March is a huge month for television this year thanks to the much anticipated return of AMC’s Mad Men. About to begin its fifth season, this show has got everything I love about a good TV drama – great character-driven storylines and tons of style.
If you’re a fan of the show then you can probably empathize with the agony I’ve been going through during its 2-year hiatus, especially since the fourth season ended with such a punch to the chest. I'm not going to lie -- it’s been tough to fill the Don Draper-sized void in my life, but thanks to DVDs from our collection my heart has had a bit of a reprieve. Needless to say, I’m pretty stoked about the season premiere coming up in just a few days.
So, in celebration of Mad Men’s return to my PVR, I present to you a list of related reads. If you love Mad Men, then there’s a strong possibility you will love these books too.
The Last Letter from Your Lover by Jojo Moyes
It is 1960. When Jennifer Stirling wakes up in the hospital, she can remember nothing - not the tragic car accident that put her there, not her husband, not even who she is. She feels like a stranger in her own life until she stumbles upon an impassioned letter, signed simply "B", asking her to leave her husband. Years later, in 2003, a journalist named Ellie discovers the same enigmatic letter in a forgotten file in her newspaper's archives. She becomes obsessed by the story and hopeful that it can resurrect her faltering career. Perhaps if these lovers had a happy ending she will find one to her own complicated love life, too. Ellie's search will rewrite history and help her see the truth about her own modern romance.
The Irresistible Henry House by Lisa Grunwald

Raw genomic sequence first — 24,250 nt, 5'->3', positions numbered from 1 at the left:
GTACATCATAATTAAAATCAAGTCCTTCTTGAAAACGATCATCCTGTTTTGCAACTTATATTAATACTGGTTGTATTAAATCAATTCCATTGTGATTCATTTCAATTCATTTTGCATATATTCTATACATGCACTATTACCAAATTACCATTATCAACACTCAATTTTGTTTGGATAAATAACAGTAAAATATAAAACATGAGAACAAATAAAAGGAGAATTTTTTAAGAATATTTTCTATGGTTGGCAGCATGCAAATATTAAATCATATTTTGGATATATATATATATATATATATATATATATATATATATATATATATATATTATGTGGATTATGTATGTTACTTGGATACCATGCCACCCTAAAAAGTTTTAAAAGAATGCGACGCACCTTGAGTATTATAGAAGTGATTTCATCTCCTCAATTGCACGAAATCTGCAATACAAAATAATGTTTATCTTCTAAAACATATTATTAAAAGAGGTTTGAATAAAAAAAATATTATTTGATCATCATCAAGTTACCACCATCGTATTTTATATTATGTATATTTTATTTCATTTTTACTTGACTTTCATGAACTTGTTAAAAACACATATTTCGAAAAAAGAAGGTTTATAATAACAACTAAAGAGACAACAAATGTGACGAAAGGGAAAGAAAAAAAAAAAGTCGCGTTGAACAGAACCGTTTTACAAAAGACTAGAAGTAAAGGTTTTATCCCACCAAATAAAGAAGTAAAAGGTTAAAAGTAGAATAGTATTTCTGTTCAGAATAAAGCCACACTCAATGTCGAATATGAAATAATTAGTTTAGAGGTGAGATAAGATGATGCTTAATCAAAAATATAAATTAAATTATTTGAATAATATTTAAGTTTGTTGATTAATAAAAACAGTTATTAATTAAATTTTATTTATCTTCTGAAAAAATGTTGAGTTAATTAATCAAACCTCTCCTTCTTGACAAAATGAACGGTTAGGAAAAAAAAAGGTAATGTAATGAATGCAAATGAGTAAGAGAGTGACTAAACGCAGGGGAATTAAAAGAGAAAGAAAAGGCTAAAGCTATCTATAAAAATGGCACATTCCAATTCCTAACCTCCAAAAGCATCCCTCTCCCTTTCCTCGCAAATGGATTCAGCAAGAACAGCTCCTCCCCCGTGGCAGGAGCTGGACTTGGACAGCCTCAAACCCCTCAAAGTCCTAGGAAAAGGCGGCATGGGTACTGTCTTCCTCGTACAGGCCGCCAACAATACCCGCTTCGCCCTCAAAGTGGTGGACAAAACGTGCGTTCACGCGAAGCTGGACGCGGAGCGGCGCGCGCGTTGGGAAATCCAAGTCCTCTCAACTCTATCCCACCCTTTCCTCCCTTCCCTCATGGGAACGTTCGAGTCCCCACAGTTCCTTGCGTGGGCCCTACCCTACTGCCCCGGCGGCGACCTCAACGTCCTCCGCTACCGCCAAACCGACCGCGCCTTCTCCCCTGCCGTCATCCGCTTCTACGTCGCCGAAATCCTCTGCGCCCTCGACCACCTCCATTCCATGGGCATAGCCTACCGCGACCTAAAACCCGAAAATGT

It is the middle of the twentieth century, and in a home economics program at a prominent university, real babies are being used to teach mothering skills to young women. For a young man raised in these unlikely circumstances, finding real love and learning to trust will prove to be the work of a lifetime. In this captivating novel, bestselling author Lisa Grunwald gives us the sweeping tale of an irresistible hero and the many women who love him. From his earliest days as a "practice baby" through his adult adventures in 1960s New York City, Disney's Burbank studios, and the delirious world of the Beatles' London, Henry remains handsome, charming, universally adored-and never entirely accessible to the many women he conquers but can never entirely trust. Filled with unforgettable characters, settings, and action, The Irresistible Henry House portrays the cultural tumult of the mid-twentieth century even as it explores the inner tumult of a young man trying to transcend a damaged childhood. For it is not until Henry House comes face-to-face with the real truths of his past that he finds a chance for real love.
The Learners by Chip Kidd
Set in the early 1960s, the Learners is the story of Happy, a young graphic designer who lands his first job at a wacky advertising firm in New Haven, Connecticut. Among his colourful co-workers is Sketch, the lovable, aging illustrator whose finely-crafted drawings of potato chips are regarded by Happy as near masterpieces; Tip, the quick-witted copy-writer who's always hunting for the next snappy slogan; and Mimi, the cold, eccentric matriarch, who treats her enormous dog as if he's her husband. Happy fits right in among these likable eccentrics, and together, they struggle to hold onto their most important client, Cringle Potato Chips, and land the new and lucrative Buckle Shoes account.
That Mad Ache by Francoise Sagan
That Mad Ache, set in high-society Paris in the mid-1960’s, recounts the emotional battle unleashed in the heart of Lucile, a sensitive but rootless young woman who finds herself caught between her carefree, tranquil love for 50-year-old Charles, a gentle, reflective, and well-off businessman, and her sudden wild passion for 30-year-old Antoine, a hot-blooded, impulsive, and struggling editor. As Lucile explores these two versions of love, she vacillates in confusion, but in the end she must choose, and her heart’s instinct is surprising and poignant. Originally published under the title La Chamade, this new translation by Douglas Hofstadter returns a forgotten classic to English.